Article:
Shortly after the state of Israel was established in 1948, Israel began an amazing operation called Magic Carpet. From June 1949 through August 1950, nearly 50,000 Yemenite Jews were airlifted to Israel by the Israeli government. Jews were a persecuted and impoverished minority in Yemen, but after arriving in Israel, the Yemenite Jews soon began to have an important influence in all aspects of the arts, music, and dance. Over 400 years old, the Yemenite Jewish dance tradition is one of the oldest and certainly the most important of the various strands that have contributed to Israeli dance.
In the 1950s, Israeli choreographers began introducing elements of Hassidic dance into Israeli folk dance. Hassidism is a mystical Jewish movement that began in Eastern Europe about 1740. For the Hassidim, dance is not only an expression of joy and celebration, but also a form of prayer. Like other Orthodox Jews, Hassidic men and women never dance together. Some elements of Hassidic dance are suggestive of prayer; these include rocking or swaying, heel touches, and raising one or both hands with the palm inwards, as though appealing to God. At times, the styling of a Hassidic dance suggests intoxication, whether the source of the intoxication is religious fervor, alcohol, or a combination of the two is unclear.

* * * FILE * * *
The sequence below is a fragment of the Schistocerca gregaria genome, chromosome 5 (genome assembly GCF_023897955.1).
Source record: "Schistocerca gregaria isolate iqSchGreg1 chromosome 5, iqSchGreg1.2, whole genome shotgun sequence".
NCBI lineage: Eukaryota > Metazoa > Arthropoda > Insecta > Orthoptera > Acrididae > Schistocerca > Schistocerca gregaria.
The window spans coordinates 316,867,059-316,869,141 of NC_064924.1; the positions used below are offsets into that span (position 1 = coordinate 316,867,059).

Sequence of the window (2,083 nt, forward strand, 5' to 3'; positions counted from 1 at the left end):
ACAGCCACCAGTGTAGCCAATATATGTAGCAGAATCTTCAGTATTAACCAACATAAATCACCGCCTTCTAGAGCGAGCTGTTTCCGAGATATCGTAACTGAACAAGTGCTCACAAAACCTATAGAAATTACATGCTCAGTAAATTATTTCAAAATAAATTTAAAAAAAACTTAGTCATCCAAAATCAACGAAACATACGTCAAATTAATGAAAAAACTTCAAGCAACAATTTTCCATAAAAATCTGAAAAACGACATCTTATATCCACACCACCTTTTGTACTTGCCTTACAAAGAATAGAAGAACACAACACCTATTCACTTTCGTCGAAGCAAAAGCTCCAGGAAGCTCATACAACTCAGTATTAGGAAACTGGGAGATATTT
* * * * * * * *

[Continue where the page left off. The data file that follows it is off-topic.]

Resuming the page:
Some Israeli dances, especially in the early days before Israel became a state (1948), were influenced by dances of two local non-Jewish ethnic groups, the Bedouin and the Circassians. (The Bedouin are Arabs who were originally nomadic.). The Bedouin dance form known as the Debka is a macho dance that the men do to impress the women; it typically includes stamps and unusual leaps (e.g., sideways leaps or crossover leaps). The Circassians are a tiny minority group in Israel; they are Moslem, but not Arab. They originally lived in the area between the Black Sea and the Caspian Sea. After they were conquered by the Russians in 1864, many of the Circassians fled to various parts of the Turkish (Ottoman) Empire, including Palestine.
Q. What makes Israeli folk dancing special?